In the past year the academy assembled a task force under the guidance of Tina Tchen, formerly Michelle Obama’s chief of staff, to identify and address conscious or unconscious biases in the areas of gender and race that might be creating imbalances in the nomination and awards processes.
Best new artist winner Lipa quoted what Portnow now refers to as “those two words” as she accepted her award. She stated she was “honored I am to be nominated beside so many incredible female artists this year. I guess we’ve really stepped up.”
She then added, “One thing that I really want to say, is for anyone that hasn’t realized how special they are, who have a different story, a different background … just know that no matter where you’re from, your background, or who you believe in, never let that get in the way of you and your dreams, because you deserve it.”
In many respects, Sunday’s Grammy show appeared to be a response to blowback it had weathered from musicians, record executives and the public.
The three top general field awards were divided among an album of the year winner that celebrates experimentation and boundary-pushing with Texas singer-songwriter Musgraves’ “Golden Hour,” and a record and song of the year in Childish Gambino’s “This Is America,” a bracing critique of racism, sexism, commercialism and other isms prevalent in contemporary American life.
The song’s co-writer, Swedishborn musician Ludwig Goransson, spoke on behalf of immigrants everywhere when he recounted growing up in Sweden and dreaming of coming to the United States to pursue a career in music.
“No matter where you’re born or what country you’re from, you connect with ‘This Is America,’ ” he said in collecting the award in the absence of Gambino, aka actor Donald Glover. “It celebrates life and reunites all at the same time.”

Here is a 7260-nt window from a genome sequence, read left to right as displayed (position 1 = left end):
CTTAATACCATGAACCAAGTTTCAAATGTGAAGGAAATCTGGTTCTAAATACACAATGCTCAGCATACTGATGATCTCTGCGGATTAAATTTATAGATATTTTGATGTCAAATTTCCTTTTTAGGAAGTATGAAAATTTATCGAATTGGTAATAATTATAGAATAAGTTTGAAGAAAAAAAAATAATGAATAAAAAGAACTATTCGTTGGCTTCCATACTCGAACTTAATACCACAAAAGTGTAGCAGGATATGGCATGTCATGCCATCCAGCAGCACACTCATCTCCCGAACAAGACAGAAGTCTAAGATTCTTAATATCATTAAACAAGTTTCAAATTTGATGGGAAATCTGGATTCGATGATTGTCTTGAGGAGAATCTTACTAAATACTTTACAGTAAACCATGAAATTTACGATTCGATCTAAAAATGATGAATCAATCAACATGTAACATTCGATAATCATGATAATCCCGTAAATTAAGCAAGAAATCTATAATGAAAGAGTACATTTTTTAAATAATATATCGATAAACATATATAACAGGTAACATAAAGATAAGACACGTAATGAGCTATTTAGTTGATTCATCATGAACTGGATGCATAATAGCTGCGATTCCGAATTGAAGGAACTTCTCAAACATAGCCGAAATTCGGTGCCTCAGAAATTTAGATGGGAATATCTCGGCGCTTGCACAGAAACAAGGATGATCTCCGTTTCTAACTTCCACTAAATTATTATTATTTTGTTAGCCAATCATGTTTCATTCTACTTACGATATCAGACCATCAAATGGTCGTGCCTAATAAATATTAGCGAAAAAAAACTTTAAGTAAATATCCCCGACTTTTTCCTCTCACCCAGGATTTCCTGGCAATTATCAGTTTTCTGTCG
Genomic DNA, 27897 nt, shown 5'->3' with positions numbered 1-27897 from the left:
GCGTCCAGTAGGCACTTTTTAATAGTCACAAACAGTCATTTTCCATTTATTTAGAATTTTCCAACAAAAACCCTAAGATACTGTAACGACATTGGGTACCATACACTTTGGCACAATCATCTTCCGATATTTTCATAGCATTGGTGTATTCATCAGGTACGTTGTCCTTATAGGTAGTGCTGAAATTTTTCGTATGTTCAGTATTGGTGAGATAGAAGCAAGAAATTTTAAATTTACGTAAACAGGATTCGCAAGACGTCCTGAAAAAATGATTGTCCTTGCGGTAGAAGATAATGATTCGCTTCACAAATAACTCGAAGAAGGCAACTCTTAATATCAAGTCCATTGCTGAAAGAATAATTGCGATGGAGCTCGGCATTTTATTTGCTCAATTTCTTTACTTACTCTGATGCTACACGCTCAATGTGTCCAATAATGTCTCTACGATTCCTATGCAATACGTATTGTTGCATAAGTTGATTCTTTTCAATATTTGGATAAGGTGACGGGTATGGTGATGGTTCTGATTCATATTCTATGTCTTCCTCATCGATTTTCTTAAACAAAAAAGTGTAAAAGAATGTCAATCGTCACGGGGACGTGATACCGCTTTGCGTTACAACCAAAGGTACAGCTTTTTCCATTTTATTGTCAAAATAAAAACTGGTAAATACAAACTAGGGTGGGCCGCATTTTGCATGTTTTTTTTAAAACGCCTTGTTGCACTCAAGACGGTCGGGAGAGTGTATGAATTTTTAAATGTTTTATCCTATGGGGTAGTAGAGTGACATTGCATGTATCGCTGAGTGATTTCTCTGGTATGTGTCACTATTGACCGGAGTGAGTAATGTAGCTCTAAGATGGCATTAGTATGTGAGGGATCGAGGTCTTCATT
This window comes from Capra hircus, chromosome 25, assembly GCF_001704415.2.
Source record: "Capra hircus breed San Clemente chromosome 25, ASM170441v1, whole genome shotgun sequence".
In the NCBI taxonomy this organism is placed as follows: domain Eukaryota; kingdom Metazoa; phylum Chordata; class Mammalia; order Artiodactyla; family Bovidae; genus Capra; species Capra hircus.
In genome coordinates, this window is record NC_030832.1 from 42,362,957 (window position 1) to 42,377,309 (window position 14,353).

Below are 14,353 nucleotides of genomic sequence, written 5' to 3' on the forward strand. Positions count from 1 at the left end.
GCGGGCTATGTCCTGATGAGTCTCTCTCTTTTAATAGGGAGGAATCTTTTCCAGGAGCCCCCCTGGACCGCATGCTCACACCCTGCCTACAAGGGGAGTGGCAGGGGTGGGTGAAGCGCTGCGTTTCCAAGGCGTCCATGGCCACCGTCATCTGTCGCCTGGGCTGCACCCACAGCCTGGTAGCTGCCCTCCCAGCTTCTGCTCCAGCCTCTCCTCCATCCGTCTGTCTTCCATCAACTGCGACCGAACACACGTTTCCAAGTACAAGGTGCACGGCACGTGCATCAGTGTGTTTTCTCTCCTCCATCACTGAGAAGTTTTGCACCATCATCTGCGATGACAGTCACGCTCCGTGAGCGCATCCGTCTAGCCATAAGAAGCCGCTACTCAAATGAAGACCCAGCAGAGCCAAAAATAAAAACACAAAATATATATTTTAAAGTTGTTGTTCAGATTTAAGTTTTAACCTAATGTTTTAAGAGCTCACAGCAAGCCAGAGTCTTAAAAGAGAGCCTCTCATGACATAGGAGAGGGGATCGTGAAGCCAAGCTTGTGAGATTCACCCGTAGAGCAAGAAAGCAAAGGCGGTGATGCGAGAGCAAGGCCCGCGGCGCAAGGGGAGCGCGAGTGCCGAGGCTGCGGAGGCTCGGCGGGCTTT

A segment paying tribute to country star Dolly Parton, who also had been feted on Friday as the year’s MusiCares Person of the Year, opened and closed with her 1980 crossover hit “9 to 5” from the film she starred in with Jane Fonda and Lily Tomlin about sexism in the workplace, and which is slated to be the subject of a sequel.
The performance also included collaborations with a number of other female artists including Katy Perry, Musgraves, Miley Cyrus, Maren Morris and singers Kimberly Roads and Karen Fairchild of country-pop quartet Little Big Town.
Hip-hop recent arrival Cardi B performed her hit “Money” in a production that carried echoes of pioneering Jazz Age film and nightclub star Josephine Baker.
Later, after her win for rap album with “Invasion of Privacy,” she told of her struggle to finish the album after becoming pregnant, a tale of the balancing act facing working women that further echoed a theme of female empowerment running through the show.
Women so dominated the performance aspect of the show that numbers showcasing teen heartthrob Shawn Mendes, as well as another pairing rising pop star Post Malone and long-running L.A. punk-funk band the Red Hot Chili Peppers, seemed almost like afterthoughts.